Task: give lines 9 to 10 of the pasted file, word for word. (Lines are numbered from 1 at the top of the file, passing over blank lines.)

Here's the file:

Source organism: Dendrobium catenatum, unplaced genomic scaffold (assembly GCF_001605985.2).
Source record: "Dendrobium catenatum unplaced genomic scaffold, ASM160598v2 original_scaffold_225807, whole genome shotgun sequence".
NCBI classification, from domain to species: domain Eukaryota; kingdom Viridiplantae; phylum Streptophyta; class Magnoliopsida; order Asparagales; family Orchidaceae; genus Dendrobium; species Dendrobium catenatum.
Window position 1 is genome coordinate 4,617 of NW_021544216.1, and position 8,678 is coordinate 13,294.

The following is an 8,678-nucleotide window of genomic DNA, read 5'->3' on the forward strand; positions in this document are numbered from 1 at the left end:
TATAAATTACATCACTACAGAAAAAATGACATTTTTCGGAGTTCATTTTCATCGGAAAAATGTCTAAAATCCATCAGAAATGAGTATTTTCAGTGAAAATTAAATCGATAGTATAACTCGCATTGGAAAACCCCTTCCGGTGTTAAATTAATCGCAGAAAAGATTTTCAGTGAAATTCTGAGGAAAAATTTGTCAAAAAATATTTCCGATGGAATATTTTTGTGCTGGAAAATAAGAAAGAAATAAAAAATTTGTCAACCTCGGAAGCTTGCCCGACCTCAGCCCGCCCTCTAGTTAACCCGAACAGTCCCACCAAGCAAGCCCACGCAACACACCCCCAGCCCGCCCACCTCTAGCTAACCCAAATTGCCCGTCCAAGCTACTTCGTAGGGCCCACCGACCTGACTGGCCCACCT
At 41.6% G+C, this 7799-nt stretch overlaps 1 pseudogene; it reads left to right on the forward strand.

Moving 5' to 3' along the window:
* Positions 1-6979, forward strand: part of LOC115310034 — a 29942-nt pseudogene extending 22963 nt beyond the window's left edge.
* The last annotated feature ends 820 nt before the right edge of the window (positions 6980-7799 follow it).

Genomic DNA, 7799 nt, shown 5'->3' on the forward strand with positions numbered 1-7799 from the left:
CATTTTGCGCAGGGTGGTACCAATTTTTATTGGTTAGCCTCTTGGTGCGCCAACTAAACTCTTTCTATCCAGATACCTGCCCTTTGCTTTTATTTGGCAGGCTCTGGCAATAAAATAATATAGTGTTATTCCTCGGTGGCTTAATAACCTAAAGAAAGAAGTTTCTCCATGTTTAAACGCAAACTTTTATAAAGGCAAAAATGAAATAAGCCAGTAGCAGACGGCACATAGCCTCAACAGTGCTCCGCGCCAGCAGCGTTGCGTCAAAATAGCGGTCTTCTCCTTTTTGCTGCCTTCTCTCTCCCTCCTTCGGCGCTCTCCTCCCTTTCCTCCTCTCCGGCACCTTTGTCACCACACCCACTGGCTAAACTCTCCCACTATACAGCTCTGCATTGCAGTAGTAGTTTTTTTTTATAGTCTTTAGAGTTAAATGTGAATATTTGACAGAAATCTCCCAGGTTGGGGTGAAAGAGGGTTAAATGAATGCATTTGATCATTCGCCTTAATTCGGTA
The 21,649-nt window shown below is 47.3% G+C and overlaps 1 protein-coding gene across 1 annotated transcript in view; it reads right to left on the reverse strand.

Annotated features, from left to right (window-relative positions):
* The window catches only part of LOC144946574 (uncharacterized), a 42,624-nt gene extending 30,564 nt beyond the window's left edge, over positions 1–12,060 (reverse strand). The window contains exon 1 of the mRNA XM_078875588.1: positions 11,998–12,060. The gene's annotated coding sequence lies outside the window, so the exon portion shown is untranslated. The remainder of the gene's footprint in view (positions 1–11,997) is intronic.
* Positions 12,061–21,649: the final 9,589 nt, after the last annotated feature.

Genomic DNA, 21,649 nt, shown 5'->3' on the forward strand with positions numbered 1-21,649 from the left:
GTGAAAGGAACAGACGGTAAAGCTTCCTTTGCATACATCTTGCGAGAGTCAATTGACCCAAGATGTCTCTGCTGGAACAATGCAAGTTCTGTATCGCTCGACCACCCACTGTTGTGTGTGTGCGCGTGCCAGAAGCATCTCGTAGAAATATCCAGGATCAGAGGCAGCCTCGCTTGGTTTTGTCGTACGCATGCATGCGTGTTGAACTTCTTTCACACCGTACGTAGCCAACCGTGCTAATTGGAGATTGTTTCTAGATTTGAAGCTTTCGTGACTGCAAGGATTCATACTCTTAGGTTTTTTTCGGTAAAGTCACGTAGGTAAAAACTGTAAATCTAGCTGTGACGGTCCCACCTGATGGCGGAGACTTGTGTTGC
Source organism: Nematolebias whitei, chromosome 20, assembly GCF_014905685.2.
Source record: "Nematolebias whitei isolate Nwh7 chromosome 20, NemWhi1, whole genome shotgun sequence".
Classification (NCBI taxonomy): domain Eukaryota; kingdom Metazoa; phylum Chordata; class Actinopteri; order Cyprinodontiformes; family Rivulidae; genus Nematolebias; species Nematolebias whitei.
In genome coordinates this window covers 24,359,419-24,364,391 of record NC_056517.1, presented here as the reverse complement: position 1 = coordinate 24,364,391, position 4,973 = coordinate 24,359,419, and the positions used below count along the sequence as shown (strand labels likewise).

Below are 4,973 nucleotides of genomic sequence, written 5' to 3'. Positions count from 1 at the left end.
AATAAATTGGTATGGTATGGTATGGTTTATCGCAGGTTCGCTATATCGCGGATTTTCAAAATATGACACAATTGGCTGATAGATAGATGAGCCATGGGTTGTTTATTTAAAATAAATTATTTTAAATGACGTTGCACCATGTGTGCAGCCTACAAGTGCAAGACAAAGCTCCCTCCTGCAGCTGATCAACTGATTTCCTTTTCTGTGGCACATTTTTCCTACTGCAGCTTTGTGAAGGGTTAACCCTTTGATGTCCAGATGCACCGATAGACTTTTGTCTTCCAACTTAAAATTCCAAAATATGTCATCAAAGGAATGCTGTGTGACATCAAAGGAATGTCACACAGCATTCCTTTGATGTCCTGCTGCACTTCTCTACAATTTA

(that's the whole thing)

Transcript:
* Positions 1-6979, forward strand: part of LOC115310034 — a 29942-nt pseudogene extending 22963 nt beyond the window's left edge.
* The last annotated feature ends 820 nt before the right edge of the window (positions 6980-7799 follow it).